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John Bolton's Love of Bombs

By       Message Lawrence Davidson     Permalink
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Reprinted from To The Point Analyses

From flickr.com/photos/22007612@N05/16471104837/: John Bolton
John Bolton
(Image by Gage Skidmore)
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Part I -- 1968: "No Innocent Civilians"

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The year was 1968. I had just earned a master's degree in history at Georgetown University, where I had also helped found the university's chapter of the Students for a Democratic Society (SDS). Unfortunately, there was no time to celebrate, because within days of getting the degree I was on U.S. Army bus, along with about 30 others, heading from Washington, D.C. to Fort Holabird in Baltimore. At that time there was a military draft induction center there, and according to my low draft lottery number, my time had come.

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At Holabird we piled into a classroom-like setting and were given a lecture by a rather over-muscled middle-aged sergeant with a buzz haircut. He told us (I am paraphrasing from memory here) that "the Vietnam war was absolutely necessary. If the commies got their way the domino effect would see all of Southeast Asia go Red. There was no way you could negotiate with Hanoi and so it was time to increase the intensity of bombing over North Vietnam." I remember that he ended by telling us that "there were no innocent civilians in Vietnam -- when they call their soldiers part of a people's army, they mean it." Only later did I realize he was extrapolating on the position laid out by the infamous General Curtis "Bomb Them Back to the Stone Age" Lemay. When the sergeant had talked himself out, he began distributing the written intelligence and aptitude tests that were part of the pre-induction process. As he was doing so he asked if there were any questions. I was the only one who raised his hand.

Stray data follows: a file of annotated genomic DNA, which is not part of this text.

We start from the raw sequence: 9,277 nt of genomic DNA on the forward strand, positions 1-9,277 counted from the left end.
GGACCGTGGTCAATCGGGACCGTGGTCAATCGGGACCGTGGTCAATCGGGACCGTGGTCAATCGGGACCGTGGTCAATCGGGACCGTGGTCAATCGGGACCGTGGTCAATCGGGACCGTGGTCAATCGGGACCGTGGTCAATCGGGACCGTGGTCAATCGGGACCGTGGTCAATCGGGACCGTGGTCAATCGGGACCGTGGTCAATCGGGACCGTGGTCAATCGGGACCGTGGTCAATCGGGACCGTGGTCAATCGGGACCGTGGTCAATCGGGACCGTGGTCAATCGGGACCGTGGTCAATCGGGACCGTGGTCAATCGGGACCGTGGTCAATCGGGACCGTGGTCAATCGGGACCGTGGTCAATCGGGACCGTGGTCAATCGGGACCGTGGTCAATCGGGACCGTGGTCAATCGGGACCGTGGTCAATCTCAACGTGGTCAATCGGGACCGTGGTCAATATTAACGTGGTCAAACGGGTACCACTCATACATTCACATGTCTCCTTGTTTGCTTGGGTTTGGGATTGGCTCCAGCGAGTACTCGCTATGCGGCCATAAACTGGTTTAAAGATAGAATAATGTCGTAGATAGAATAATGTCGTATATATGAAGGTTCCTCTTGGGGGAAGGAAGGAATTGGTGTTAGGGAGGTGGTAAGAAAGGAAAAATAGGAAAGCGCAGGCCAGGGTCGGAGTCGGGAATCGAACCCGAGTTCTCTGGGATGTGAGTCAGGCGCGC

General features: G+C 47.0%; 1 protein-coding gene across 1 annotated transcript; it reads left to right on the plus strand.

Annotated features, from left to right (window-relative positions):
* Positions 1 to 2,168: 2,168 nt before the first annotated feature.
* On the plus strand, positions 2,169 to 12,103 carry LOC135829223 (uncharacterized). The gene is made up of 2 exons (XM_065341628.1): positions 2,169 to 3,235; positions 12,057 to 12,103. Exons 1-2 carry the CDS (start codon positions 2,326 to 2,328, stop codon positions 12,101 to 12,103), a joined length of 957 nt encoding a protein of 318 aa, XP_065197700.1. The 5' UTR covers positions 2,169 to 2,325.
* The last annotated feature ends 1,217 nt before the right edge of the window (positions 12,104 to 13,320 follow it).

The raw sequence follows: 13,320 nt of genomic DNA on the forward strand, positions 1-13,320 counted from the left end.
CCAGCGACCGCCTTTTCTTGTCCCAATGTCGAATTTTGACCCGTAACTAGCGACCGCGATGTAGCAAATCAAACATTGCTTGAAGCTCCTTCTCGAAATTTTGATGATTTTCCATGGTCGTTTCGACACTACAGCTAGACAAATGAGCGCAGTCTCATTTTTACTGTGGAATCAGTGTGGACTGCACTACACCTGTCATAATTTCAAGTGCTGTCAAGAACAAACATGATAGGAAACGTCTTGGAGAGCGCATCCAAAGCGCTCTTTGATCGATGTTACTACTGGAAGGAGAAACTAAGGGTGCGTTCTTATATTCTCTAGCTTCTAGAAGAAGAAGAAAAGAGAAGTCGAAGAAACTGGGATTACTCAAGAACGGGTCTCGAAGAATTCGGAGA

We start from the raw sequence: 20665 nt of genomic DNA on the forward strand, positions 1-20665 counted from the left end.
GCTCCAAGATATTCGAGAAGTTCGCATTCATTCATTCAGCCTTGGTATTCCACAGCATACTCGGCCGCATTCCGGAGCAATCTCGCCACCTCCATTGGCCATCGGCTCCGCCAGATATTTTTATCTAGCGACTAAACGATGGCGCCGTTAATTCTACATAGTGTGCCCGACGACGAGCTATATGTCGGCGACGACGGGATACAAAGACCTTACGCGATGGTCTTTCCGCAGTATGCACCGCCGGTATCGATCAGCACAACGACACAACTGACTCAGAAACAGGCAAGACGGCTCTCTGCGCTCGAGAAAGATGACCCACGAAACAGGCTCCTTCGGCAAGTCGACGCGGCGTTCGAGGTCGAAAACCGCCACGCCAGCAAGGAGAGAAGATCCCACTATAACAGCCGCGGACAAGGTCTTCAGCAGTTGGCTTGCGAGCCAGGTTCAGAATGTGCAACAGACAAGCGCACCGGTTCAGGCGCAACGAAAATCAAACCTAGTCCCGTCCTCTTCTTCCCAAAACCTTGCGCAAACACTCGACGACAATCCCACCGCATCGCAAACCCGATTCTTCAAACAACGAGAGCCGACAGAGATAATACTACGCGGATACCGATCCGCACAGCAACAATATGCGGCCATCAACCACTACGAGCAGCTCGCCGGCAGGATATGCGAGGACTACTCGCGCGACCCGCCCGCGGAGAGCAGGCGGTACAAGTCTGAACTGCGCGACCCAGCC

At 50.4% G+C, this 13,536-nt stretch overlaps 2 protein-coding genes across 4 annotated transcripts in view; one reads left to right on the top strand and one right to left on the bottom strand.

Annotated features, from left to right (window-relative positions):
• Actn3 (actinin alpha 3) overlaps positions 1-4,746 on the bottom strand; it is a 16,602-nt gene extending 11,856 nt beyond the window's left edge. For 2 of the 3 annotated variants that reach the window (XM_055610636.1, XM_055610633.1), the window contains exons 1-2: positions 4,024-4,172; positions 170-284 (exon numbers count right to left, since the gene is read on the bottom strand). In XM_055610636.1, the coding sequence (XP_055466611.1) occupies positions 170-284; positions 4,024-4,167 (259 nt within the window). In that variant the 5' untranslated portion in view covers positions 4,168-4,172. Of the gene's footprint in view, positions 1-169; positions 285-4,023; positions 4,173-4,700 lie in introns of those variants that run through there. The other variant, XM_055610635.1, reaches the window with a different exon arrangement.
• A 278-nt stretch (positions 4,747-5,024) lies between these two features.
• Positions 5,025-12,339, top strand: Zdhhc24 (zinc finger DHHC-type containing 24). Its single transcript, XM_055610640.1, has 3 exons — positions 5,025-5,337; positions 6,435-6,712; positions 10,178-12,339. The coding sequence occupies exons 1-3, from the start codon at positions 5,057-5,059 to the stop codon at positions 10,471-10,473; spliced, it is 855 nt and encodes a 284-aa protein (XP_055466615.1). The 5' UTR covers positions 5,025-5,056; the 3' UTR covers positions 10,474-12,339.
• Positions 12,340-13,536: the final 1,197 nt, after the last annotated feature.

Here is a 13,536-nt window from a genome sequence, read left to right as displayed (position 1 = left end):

You have to keep in mind that I was 23 years old, a radical, and not afraid of authority figures. So I asked him, "Why should any of us here believe a word you say about this war when all you have given us are opinions standing in for facts?" He looked at me in a murderous way and said. "What is it about these forms that you don't understand?" A good number of the boys (I was the oldest among the prospective inductees) in the room laughed -- at me. What the heck can you expect from cannon fodder.

I eventually beat the draft and forgot about the above incident. That is, until I read John Bolton's 26 March 2015 op-ed "To Stop Iran's Bomb, Bomb Iran" in the New York Times (NYT).

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Part II -- 2015: Bolton's Bombs

John Bolton is a neoconservative veteran of the George W. Bush era. His claims to fame, besides a real talent for temper tantrums, include serving as President Bush's Under Secretary of State for Arms Control. In this capacity he undercut international efforts to limit such things as biological weapons. He also served as Bush's ambassador to the United Nations. It would appear he was chosen for this post mainly because he despised the UN. Under George W. Bush the times were truly Orwellian. Finally -- and this is what took me back to 1968 -- Bolton's op-ed demonstrated that he can't tell the difference between his own opinion and fact.

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http://www.tothepointanalyses.com
Lawrence Davidson is a history professor at West Chester University in Pennsylvania. He is the author of Foreign
Policy Inc.: Privatizing America's National Interest
; America's
Palestine: Popular and Offical Perceptions from Balfour to Israeli
Statehood
; and Islamic Fundamentalism. His academic work is focused on the history of American foreign relations with the Middle East. He also teaches courses in the history of science and modern European intellectual history.

His blog To The Point Analyses now has its own Facebook page. Along with the analyses, the Facebook page will also have reviews, pictures, and other analogous material.


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